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Reduce Your Broken Appointments! ( + Free eBook Download!) 

It’s no secret that broken appointments and no-shows harm both your dental practice and your patients. When patients make and later break their appointments, they postpone necessary dental care and prevent other patients from getting on your schedule. They also waste the time you’ve invested into preparing for their visits, disrupt your schedule, and cost your practice a lot of money in lost revenue.

So, how can you eliminate the no-shows completely? Unfortunately, you can’t. Unforeseen circumstances and simple forgetfulness will always lead to some broken appointments. However, to borrow from Benjamin Franklin, an ounce of prevention is worth a pound of cure. While you cannot realistically prevent all broken appointments, there are some things you can do to reduce them.

Here are 20 practical ways to reduce broken appointments:

 

#1 Use Friendly Automated Appointment Reminders

Life is hectic. People often confirm their appointments only to forget about them at the last minute. Send customized messages based on the patients’ preference to ensure that your schedule doesn’t fall apart at the last minute. Using automated appointment reminders will save your office from making dozens of calls and sending postcards. And, because patients appreciate a quick and convenient reminder by either text or email, it’s a simple way to reduce missed appointments and build patient loyalty. It’s a win-win for you and your patients.

#2 Offer Multiple Reminder Methods

Ensuring that your reminder will be seen is vital in preventing no-shows. Merely bombarding patients with reminders is not a solution. Instead, send fewer reminders but make sure that you are sending them in a way that patient will immediately see and reply to them.

When patients initially schedule, ask them which contact method works best for them. Would they prefer a call placed to their home or cell number? Perhaps a text message is more convenient for their lifestyle. Maybe they check their email frequently and receiving a reminder through that channel is most effective. Make sure you collect this information from every patient and send reminders that work for them.

 

#3 Enable Two-Way Text Messaging to Simplify Communication

Patients love the convenience of being able to text with their healthcare providers in real time. Instead of playing phone tag or waiting on hold, patients can simply send a text message to check their appointment time, verify the cost of treatment, or request to move an appointment to a more convenient time. With two-way text messaging, patients are less likely to forget to call the office in a timely manner, and your team can help patients quickly even while attending to other patients or waiting on hold with an insurance company.

#4 Let Your Patients Complete Forms Online

Allowing your patients to complete their new patient forms online is convenient for both the patient and the practice. With online forms, patients are able to avoid showing up 15 minutes early to fill out forms and then sit and wait while your scheduling coordinator updates their record in your dental software. Instead, they can complete their forms online when it’s convenient for them, either at home or anywhere on a mobile device and save time during their dental appointment. The best part is that when they take the time to complete their “paperwork” in advance, they’ll inadvertently commit to keeping their appointment. So, when patients call to schedule appointments, remember to ask them to complete the forms online and send a link in your confirmation email to make it easy for them to do.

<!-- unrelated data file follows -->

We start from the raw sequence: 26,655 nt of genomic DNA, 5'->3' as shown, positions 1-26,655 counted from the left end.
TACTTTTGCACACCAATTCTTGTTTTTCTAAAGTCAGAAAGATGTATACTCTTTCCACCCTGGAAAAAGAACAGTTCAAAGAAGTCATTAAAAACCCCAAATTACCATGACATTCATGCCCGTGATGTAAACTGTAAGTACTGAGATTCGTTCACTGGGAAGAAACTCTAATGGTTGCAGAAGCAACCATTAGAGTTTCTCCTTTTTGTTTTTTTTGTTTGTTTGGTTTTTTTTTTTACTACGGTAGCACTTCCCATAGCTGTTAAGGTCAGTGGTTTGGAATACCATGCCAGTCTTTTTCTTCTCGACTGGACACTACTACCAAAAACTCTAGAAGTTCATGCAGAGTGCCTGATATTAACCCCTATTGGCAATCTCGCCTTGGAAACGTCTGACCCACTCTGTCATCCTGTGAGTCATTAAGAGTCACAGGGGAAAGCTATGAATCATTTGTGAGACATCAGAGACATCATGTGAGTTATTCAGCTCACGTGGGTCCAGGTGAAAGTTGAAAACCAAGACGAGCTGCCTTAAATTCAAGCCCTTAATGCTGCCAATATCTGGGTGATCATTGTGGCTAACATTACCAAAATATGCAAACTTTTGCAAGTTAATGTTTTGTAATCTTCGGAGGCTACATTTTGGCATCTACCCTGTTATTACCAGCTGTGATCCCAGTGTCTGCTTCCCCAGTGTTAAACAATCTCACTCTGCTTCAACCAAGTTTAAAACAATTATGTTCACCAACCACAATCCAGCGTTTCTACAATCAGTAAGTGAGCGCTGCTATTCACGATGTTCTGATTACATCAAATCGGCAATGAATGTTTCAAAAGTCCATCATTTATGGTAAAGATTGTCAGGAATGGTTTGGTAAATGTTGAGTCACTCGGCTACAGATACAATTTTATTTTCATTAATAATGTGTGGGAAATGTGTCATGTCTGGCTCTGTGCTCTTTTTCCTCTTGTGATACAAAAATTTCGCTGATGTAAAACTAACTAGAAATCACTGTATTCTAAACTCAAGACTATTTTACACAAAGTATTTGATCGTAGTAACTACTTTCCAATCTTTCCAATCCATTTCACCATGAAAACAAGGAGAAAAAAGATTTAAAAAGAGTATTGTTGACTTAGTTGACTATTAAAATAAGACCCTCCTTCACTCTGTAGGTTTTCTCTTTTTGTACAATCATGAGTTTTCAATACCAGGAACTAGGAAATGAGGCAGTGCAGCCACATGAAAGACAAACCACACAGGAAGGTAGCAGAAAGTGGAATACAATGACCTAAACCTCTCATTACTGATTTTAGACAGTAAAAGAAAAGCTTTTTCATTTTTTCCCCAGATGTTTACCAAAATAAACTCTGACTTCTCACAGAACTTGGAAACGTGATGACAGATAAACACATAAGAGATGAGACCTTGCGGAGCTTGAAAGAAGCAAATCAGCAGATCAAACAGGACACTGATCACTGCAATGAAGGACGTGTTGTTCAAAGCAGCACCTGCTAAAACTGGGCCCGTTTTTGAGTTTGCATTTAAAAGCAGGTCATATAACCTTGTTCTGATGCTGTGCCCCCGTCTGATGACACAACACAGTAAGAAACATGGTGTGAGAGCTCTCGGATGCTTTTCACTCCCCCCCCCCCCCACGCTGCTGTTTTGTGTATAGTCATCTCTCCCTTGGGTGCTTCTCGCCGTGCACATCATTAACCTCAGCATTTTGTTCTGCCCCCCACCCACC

#5 Send Save-the-Date Reminders

For added convenience, send a save-the-date reminder via email or text message as soon as you schedule an appointment. Patients can automatically sync your reminders to their electronic devices and quickly add appointments to their calendars.

#6 Schedule Patients ASAP when they Call

Aim to schedule appointments as soon as possible to improve appointment retention and patient compliance. Scheduling too far out communicates to your patients that you might be too busy for them or that the recommended treatment is neither urgent nor important. And, the more time goes by between appointments, the more likely your patients will become distracted by other priorities and lose the motivation to complete treatment. By offering immediate appointments, you reinforce the importance of timely care and keep your treatment recommendations at the forefront of their minds.

If you don’t have an immediate opening, put the patient on the schedule but offer to call if a sooner appointment time becomes available. It’s a good idea to let your patients know that your schedule fills up quickly and that, while you don’t expect any cancellations, you’ll try to “work” the schedule to get them in. This way, patients feel like you are working hard to accommodate them and don’t assume that last minute holes in your schedule are expected.

#7 Reinforce Why Treatment is Needed or Urgent

Let’s face it, dental appointments are not at the top of everyone’s priority list. It’s not unusual for a patient to schedule an appointment right after hearing our recommendations, only to get home and question whether the recommended treatment is necessary and whether it can wait. When patients are educated as to why treatment is essential and how delaying it can worsen the problem and increase the cost, they are more likely to show up and complete their dental care promptly. Before you schedule an appointment, make sure at least one member of the clinical team explains the treatment recommendations and reinforces its necessity. The best way to build long-term loyal patients and reduce broken appointments is to make sure that patients understand the reason for follow-up appointments and the benefits of keeping up with their dental health.

#8 Make Firm Financial Arrangements Before Scheduling Appointments

If a patient’s account is not settled, he or she is more likely to break an appointment. Whether there is a past due payment or a large balance that have yet to be paid, it is crucial to address the balance and either collect it or make definitive financial arrangements before another appointment is scheduled.

 

#9 Offer Convenient Financing Options

Patients may need flexibility when paying for dental procedures if insurance doesn’t cover the full amount or they don’t have enough to pay out of pocket. According to a recent Gallup poll, almost 30% of Americans said that they put off medical treatment due to cost. Discussing cost upfront and offering financing options will ensure that a patient will not wake up in the morning and decide last minute that dental treatment doesn’t fit into their weekly or monthly budget.

#10 Encourage Patients to Prepay

Patients who prepay are more likely to keep their appointments. Payment is a form of commitment and acts as an incentive to show up. To encourage patients to prepay, you may want to offer a small discount for prepaying, making it a win-win option for everyone involved.